The Sunday Six

Celebrating music with six random tracks at a time

Good morning (in my part of the woods, New Jersey, USA), good afternoon, good evening, wherever you are – welcome to another Sunday Six! If you’re a frequent traveler, you know what’s about to unfold. For first-time visitors, I hope you stick around to join me and others on a new excursion into the great world of music, six tunes at a time. Off we go!

Nat Adderley/Work Song

Today, our trip starts in 1960 with music by jazz musician Nat Adderley, who became best known for playing the cornet, a brass instrument similar to a trumpet. After starting to play the trumpet in 1946 as a 15-year-old, Adderley switched to the cornet in 1950. Together with his older brother, saxophonist Julian “Cannonball” Adderley, he co-founded Cannonball Adderley Quintet in 1956 and frequently worked with the group until its dissolution in 1975, following the death of his older brother. In addition to playing bebop, Cannonball Adderley Quintet became known for starting the soul jazz genre. Adderly also worked with Kenny Clarke, Wes Montgomery, Walter Booker, Ron Carter and Sonny Fortune, among others. Nat Adderley passed away in January 2000 at the age of 68 due to complications from diabetes. Work Song, composed by Adderley and Oscar Brown Jr., is the title track of an album Adderley released in 1960. The tune features Adderley (cornet), Montgomery (guitar), Bobby Timmons (piano), Percy Heath (bass) and Louis Hayes (drums). Groovy stuff but not too aggressive – perfect music to start a Sunday morning!

John Hiatt/Shredding the Document

The more I listen to John Hiatt, the more I dig the man! While Hiatt has written songs for 50-plus years and recorded close to 30 albums, his tunes oftentimes became hits for other artists. Perhaps the most prominent examples are Thing Called Love and Have a Little Faith in Me, which became hits for Bonnie Raitt and Joe Cocker, respectively. Hiatt’s songs have also been covered by an impressive and diverse array of other artists like B.B. KingBob DylanBuddy GuyEmmylou HarrisJoan BaezLinda RonstadtThe Nitty Gritty Dirt Band  and Willy DeVille. Shredding the Document, penned by Hiatt, is from Walk On, an album released in October 1995. Peaking at no. 48 on the Billboard 200, it ranks among his better performing records on the U.S. mainstream chart. Walk On did best in Belgium and Sweden, where it climbed to no. 10 and no. 13, respectively.

James Brown/The Boss

Next, let’s get funky with James Brown and The Boss, a tune from Black Cesar, the soundtrack album for the blaxploitation crime drama motion picture of the same name. The Boss was co-written by Brown, Charles Bobbit and Fred Wesley. The album and the film were released in February 1973. While reactions were mixed among music critics, Black Cesar peaked at no. 31 on the Billboard 200, making it Brown’s second highest-charting album on the U.S. pop chart in the ’70s. I love the guitar work on this tune. The lush horns give it a true ’70s feel.

Yes/Owner of a Lonely Heart

On to the ’80s and the biggest hit by English progressive rock band Yes: Owner of a Lonely Heart. After the group had disbanded in 1981, original co-founder Chris Squire (bass) and Alan White (drums) who had joined Yes in 1972 formed Cinema in January 1982, together with guitarist and singer-songwriter Trevor Rabin and original Yes keyboarder Tony Kaye. In November 1982, they started work on an album with a more pop-oriented sound. During the mixing stage, former Yes vocalist Jon Anderson joined Cinema, which subsequently became the new line-up of Yes. The album was titled 90125, after its catalog number of record label Atco. Owner of a Lonely Heart, written primarily by Rabin with contributions from Anderson, Squire and producer Trevor Horn, topped the Billboard Hot 100. Elsewhere, it climbed to no. 2 in The Netherlands, no. 14 in Australia, no. 28 in the UK and no. 30 in Ireland. 90125 became the group’s best-selling album, reaching 3x Platinum certification in the U.S., 2X Platinum in Canada, Platinum in Germany and Gold in the UK and France. Today, Yes (featuring longtime guitarist Steve Howe) are embarking on a U.S. tour to celebrate the 50th anniversary of their fifth studio album Close to the Edge. While Owner of a Lonely Heart has a commercial ’80s sound, it’s an awesome tune!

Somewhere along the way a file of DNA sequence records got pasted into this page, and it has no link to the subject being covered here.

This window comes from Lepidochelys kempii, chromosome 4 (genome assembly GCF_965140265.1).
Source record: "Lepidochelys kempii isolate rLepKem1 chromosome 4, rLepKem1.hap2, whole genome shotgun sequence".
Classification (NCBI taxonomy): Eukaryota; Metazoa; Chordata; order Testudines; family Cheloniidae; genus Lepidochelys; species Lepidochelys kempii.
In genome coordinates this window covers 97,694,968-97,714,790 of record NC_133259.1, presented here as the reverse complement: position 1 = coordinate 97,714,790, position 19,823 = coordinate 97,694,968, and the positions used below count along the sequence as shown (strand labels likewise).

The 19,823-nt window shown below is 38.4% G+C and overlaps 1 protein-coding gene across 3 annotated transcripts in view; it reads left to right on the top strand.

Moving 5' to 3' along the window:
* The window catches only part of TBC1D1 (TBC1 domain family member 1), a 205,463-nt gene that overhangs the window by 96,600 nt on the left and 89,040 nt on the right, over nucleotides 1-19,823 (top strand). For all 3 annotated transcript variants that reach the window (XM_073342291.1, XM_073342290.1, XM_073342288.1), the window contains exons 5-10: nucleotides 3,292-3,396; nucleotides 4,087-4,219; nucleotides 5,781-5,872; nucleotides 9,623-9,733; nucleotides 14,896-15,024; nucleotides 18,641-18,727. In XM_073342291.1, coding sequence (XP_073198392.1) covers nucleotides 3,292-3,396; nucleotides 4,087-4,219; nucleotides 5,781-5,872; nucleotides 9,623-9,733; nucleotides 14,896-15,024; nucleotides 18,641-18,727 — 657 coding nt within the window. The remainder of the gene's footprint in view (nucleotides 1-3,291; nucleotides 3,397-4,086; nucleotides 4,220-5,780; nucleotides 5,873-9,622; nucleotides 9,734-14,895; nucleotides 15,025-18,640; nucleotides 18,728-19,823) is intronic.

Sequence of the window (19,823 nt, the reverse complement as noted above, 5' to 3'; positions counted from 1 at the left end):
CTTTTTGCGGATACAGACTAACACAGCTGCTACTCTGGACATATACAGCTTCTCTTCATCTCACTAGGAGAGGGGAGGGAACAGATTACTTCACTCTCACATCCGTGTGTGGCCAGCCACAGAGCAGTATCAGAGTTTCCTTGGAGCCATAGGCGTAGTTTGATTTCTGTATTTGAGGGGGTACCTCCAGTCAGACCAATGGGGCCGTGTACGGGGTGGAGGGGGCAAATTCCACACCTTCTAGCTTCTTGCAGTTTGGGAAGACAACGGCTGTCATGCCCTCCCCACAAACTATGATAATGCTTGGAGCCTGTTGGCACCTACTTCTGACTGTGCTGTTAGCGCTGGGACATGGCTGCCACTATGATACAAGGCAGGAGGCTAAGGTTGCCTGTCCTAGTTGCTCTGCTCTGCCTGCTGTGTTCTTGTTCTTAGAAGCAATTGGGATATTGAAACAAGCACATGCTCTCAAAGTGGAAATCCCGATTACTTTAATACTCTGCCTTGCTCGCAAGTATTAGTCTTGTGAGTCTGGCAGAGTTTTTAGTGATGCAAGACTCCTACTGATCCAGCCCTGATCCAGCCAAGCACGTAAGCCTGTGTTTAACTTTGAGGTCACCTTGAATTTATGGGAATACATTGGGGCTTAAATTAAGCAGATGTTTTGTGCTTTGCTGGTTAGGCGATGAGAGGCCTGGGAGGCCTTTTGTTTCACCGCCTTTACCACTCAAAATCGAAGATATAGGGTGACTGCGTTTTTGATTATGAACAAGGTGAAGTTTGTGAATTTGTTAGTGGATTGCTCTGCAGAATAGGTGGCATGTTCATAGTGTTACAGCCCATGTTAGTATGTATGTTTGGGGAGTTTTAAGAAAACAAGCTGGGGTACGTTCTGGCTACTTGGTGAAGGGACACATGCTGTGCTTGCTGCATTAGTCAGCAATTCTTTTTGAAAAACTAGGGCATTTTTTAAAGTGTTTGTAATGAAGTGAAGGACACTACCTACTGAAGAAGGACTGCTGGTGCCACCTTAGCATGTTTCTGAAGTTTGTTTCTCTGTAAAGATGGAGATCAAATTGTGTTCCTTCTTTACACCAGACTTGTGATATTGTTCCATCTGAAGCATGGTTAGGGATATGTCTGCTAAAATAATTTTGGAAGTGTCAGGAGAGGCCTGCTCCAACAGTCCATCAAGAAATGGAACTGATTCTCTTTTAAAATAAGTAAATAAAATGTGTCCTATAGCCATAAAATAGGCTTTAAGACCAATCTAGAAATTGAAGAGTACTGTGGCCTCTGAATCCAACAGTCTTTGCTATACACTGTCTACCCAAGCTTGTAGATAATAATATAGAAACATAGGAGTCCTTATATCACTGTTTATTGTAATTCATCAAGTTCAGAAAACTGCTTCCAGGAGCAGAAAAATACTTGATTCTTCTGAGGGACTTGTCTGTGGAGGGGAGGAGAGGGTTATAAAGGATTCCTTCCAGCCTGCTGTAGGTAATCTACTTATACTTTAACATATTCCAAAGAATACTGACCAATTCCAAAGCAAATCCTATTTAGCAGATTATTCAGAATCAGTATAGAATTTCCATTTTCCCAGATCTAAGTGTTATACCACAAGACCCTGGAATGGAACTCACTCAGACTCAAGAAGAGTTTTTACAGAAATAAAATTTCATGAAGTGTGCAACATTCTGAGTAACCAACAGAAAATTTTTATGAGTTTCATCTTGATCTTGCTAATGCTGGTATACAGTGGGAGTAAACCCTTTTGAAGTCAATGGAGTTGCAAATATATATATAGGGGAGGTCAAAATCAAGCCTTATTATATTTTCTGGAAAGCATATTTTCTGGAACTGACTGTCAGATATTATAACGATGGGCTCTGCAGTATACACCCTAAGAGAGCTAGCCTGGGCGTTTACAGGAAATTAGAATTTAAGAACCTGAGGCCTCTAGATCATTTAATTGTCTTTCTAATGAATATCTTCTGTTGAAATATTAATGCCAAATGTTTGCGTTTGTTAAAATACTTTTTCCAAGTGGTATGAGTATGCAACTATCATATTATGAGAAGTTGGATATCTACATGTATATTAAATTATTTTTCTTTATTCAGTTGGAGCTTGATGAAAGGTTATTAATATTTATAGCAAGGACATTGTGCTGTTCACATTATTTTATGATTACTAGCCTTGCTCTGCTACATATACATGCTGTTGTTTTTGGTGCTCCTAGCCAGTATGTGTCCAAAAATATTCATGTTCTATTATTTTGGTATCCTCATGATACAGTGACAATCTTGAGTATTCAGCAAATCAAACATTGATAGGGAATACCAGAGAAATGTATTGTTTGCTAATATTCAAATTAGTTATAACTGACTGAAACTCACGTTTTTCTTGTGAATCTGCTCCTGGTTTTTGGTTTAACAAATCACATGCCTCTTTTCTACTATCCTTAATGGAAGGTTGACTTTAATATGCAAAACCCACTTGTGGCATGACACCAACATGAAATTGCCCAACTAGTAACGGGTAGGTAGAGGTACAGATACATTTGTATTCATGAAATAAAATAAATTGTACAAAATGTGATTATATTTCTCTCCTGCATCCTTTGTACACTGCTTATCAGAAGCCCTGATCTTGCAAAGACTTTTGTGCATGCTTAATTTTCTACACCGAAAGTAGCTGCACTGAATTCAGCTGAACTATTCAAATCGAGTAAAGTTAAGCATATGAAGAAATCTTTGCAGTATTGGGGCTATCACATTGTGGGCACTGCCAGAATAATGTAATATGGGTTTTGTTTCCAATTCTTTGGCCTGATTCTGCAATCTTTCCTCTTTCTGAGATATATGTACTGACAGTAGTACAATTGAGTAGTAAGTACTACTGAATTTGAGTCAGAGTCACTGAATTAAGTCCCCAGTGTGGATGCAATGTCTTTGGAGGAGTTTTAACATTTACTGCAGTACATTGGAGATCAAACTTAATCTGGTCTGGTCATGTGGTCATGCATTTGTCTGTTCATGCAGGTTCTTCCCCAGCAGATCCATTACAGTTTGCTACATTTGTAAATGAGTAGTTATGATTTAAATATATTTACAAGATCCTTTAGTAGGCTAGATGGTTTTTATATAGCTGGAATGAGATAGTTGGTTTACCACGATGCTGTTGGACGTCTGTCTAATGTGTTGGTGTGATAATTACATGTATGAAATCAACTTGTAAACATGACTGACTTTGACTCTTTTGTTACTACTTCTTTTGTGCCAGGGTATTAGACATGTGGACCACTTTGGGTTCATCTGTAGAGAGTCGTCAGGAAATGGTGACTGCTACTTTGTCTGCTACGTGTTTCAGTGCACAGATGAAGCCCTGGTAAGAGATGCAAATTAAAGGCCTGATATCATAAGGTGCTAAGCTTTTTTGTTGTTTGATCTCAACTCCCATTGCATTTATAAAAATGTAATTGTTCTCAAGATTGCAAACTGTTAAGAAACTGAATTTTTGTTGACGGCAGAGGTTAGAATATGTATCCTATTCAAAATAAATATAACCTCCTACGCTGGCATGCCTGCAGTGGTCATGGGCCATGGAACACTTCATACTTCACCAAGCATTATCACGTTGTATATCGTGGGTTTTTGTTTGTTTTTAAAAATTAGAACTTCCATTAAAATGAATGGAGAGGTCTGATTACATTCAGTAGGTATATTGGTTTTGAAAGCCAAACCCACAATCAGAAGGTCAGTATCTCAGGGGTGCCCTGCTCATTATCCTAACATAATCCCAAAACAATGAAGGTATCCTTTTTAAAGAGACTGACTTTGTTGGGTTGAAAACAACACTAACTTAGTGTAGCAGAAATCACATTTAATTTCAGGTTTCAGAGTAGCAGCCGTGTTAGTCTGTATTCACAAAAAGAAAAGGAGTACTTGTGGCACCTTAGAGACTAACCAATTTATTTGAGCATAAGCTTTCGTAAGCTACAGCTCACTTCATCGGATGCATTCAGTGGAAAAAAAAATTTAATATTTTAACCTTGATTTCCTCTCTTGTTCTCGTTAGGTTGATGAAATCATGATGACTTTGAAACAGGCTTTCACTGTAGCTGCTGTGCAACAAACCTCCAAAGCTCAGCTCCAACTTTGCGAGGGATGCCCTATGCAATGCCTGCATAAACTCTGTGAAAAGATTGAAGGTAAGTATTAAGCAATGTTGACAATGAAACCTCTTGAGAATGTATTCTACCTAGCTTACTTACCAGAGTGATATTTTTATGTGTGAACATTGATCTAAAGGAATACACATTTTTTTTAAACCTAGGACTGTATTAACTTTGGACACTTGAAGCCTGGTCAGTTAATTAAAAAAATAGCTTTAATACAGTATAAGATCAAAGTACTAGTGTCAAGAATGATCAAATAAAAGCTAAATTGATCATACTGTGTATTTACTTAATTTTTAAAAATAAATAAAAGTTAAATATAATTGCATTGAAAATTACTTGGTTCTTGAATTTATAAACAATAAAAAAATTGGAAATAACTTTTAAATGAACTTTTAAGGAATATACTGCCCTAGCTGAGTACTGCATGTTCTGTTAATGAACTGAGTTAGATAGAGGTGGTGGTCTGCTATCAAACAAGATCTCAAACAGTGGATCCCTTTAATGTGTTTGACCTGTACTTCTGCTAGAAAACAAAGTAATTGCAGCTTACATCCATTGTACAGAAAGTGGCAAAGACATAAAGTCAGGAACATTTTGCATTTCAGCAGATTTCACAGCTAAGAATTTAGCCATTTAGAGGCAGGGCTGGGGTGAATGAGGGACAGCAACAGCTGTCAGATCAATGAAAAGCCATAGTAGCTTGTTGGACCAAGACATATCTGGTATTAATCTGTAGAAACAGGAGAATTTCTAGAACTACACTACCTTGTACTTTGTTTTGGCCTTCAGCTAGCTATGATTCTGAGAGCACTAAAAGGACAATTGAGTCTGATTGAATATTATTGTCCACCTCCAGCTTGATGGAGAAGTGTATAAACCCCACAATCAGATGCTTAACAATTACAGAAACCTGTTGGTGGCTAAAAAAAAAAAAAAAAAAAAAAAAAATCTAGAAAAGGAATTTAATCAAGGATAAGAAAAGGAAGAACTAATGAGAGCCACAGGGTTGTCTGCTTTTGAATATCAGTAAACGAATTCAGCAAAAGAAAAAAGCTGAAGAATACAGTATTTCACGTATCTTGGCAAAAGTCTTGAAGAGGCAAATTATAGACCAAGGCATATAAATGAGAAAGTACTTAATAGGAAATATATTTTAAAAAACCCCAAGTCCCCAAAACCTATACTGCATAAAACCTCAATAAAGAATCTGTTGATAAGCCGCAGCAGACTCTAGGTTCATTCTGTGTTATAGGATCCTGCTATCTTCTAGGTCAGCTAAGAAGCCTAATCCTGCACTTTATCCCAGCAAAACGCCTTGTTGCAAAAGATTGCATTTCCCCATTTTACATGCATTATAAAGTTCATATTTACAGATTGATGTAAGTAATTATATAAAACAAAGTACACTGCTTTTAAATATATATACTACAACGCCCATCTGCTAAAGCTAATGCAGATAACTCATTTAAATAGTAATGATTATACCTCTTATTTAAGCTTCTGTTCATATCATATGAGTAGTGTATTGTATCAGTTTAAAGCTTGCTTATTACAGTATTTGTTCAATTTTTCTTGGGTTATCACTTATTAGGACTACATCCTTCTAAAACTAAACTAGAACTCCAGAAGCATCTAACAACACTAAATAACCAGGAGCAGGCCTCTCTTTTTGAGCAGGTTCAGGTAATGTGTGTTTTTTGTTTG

Pretenders/Alone

I trust the English-American rock band The Pretenders (known as Pretenders since 1990) don’t need much of an introduction. The group was formed in March 1978 and originally included Chrissie Hynde (lead and backing vocals, rhythm guitar, harmonica), James Honeyman-Scott (lead guitar, backing vocals, keyboards), Pete Farndon (bass, backing vocals) and Martin Chambers (drums, backing vocals, percussion). By the time the 10th album Alone was released in October 2016, Hynde was literally alone as the only remaining member. She relied on session musicians to record the album, essentially mirroring the same approach Hynde took once before, in 1990 for Packed!, the fifth album that appeared under the band’s name – the first released as Pretenders. Today, the group has a full line-up, with Chambers back in the fold. Here’s the defiant title track of Alone – I love Hynde’s feisty lyrics, which are a perfect match for the raw sound!

The Fuzztones/Barking Up the Wrong Tree

And once again we’ve arrived at our final destination, which takes us back to the present. This past April, American garage rock revival band The Fuzztones put out their latest studio release. Encore is “a collection of unreleased tracks packaged together as a way to say thank you to the faithful who have followed and supported the band through the years,” Tinnitist reported at the time. The Fuzztones were originally formed by singer and guitarist Rudi Protrudi in New York in 1982, who remains the only original member. Since their 1985 debut Lysergic Emanations, they have released eight additional albums including Encore. Barking Up The Wrong Tree, written by Protrudi, is the only original song. The other six tracks are covers of tunes by Rare Earth, The Wildwood and others. Fuzzy garage rock – I love that sound!

Of course, this post wouldn’t be complete with a Spotify playlist of the above songs. Hope there’s something you dig.

Sources: Wikipedia; Yes website; Tinnitist; YouTube; Spotify

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The Sunday Six

Celebrating music with six random tracks at a time

Welcome to another installment of The Sunday Six, my weekly imaginary time travel that celebrates music of the past 60 years or so, six tunes at a time. Today’s post was inspired by fellow blogger and poet Lisa from Tao Talk who is currently doing a great Women Music March series. The reality is the music business is pretty male-dominated, even more so once you go back to the past. But, as many music fans know, there have been amazing female artists throughout the decades. Following are some of them.